Mleeta Resistance Tourist Landmark - Lebanon

God Forgive You

By: Fouad Merei

The boy's mother reproached him because he was beating the fig tree strongly and repeatedly with a rusty iron bar. She was shocked for seeing the tree trunk bleeding white blood from its open wounds. She asked him about the reason for his anger and realized suddenly that he was in such state for the entire week, withdrawn into himself. He did not say a word. He threw the "iron" from his hand and entered the house without looking to his mother. It was obvious that he did not want to look into her eyes because he did not want her to discover the size of the anxiety that was nesting inside his eyes. He is thirteen years old yet he behaves like someone in his eighteenth year of age.
The wave of anxiety reached the mother's heart. Something must have happened to the boy. She had to find out. "He is hiding something from me and from his father," the mother thought as she awaited the return of her husband, the mayor, back home. She prepared a cup of hot milk, placed near the boy as he read while hiding his face behind the book. She did not want to disturb his mode with her questions.
In the evening, the family gathered around the dining table, but Haitham failed to attend. His mother called him. He replied saying that he did not have any appetite for food. She looked at her husband wondering. The latter gestured with his lips and she stood up to go where her son sat on the backyard doorstep. A dim light seeped through the opening between the door and the wall allowing vision to a certain extent. She said to him:
- I think there is something wrong that happened. Can you tell me what is going on?
- Ask my father, he knows better.
The boy said seriously leaving no doubt that there was something serious going on. She said with challenge and determination:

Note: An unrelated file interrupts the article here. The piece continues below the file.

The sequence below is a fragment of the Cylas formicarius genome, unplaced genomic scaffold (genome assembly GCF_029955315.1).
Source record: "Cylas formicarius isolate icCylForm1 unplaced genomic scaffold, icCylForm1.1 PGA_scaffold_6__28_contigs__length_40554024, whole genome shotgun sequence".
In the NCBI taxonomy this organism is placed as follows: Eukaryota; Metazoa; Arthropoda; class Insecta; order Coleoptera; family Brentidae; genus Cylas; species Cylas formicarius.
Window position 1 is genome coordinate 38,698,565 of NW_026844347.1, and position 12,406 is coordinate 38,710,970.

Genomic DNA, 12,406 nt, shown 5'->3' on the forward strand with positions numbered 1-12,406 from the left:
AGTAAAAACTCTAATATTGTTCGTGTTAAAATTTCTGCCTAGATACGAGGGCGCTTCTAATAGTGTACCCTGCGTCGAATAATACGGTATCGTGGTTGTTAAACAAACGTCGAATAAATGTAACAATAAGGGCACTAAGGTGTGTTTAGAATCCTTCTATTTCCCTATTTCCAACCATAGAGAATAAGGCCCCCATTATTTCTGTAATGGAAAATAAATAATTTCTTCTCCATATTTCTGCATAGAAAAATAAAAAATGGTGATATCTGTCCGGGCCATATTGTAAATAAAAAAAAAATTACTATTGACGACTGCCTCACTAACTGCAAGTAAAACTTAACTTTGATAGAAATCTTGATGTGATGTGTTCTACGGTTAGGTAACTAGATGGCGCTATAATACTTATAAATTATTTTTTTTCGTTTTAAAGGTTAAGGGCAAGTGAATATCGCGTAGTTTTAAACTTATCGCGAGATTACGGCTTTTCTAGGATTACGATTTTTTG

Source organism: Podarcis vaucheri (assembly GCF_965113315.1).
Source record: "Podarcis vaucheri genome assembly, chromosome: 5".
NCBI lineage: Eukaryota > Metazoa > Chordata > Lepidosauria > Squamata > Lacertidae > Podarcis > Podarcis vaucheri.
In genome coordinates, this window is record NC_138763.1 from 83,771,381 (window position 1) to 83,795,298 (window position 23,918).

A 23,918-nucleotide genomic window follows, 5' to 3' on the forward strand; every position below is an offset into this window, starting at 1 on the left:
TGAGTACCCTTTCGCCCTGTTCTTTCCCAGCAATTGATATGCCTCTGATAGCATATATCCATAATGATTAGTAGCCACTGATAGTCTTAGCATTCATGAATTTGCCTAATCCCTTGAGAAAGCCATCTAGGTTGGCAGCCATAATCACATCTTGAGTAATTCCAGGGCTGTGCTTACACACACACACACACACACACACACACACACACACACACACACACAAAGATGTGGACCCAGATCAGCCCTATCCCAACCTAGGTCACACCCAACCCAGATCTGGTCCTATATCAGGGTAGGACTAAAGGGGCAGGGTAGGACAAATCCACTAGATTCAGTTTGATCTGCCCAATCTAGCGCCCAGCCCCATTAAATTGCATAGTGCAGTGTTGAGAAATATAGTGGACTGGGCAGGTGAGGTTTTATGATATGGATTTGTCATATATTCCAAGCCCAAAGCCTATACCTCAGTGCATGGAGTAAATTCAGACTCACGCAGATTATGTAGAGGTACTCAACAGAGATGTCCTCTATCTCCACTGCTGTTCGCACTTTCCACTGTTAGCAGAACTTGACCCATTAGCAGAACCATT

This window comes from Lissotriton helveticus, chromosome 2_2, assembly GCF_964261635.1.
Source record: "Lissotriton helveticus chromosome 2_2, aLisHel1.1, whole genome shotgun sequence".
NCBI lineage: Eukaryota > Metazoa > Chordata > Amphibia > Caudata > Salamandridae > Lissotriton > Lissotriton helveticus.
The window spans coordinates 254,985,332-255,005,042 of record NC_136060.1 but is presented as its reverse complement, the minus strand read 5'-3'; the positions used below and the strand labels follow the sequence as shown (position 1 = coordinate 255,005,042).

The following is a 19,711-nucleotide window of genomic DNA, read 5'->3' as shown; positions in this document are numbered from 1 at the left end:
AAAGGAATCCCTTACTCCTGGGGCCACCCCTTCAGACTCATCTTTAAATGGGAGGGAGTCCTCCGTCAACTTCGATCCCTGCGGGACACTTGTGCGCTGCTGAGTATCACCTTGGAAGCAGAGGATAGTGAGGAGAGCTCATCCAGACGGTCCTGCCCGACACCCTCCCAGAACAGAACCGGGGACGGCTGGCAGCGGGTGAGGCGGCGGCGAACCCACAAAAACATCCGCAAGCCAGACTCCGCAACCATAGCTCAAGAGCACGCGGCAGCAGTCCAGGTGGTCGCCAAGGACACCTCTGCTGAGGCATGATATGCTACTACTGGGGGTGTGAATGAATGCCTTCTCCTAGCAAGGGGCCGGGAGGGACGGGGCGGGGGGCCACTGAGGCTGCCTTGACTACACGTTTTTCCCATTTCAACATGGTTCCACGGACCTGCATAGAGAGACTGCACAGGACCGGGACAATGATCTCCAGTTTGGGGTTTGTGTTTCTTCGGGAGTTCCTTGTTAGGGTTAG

- But I want you to tell me because I am used to your honesty.
- I saw him talking to the collaborators.
- What is wrong with that! He is the mayor, he must speak to everyone.
- But his conversation with them was extremely friendly. I saw him yesterday giving their officer large envelop.
- Don't ever question your dad.
She said her last words with a choke in her throat. If it were not for the dimness of the place, Haitham would have noticed the changing features of her face. She sat beside him silent. The surprise gagged her. What can she say to her son? She noticed recently that her husband was avoiding any bad conversation about the occupation and the collaborators. Why O Faris? Why did you enter this stupid burrow? These issues are not of our concern. What if the older sons knew? What about Ahmad, Mustafa and Ali in Beirut?
Suddenly, she shook herself out of her worries. She embraced her son and whispered in his ear:
- Please, leave this issue for me. You must forget the subject for a while. Promise me that you will!
- I can't.
- Try, I do not know other way to correct the issues.
- Ok, I will try.
- Fine then, come with me to the dining table and act normally.
In the next day, a verbal conflict took place between the mayor and his wife without the knowledge of the children. Day after day, they began noticing that something was going on between their parents. The words of courtesy and kindness disappeared to be replaced by eyes of anger and repulsion. Haitham was mostly affected by this situation. Before the summer vacation ended, the mayor surprised his family with his final decision:
- You will all travel to Beirut to live there. I have rented an apartment for you. The entire family will unite there. Manage for yourselves regarding schools whereas I will stay here.
The mother shockingly looked at him and said as she tried to keep her tears:
- Is this true? I do not believe what is happening to us. God forgive you!
Three months after the family's arrival to Beirut, a significant event happened. Some of the people who arrived from the occupied zone said that the occupation authorities arrested the mayor in suspicion for his collaboration with the Islamic resistance. The mayor's wife cried with Haitham when two young men from the resistance arrived to their house to declare that the resistance was going to take care of the family of one of her men in captivity.

This tourist landmark is run by the Lebanese Association for Tourism & Tradition

About Us

|

Contact Us

|

Email

|

Brochure

|

Our Services

|

FAQ

|

Main Page

|

Mleeta Landmark 2018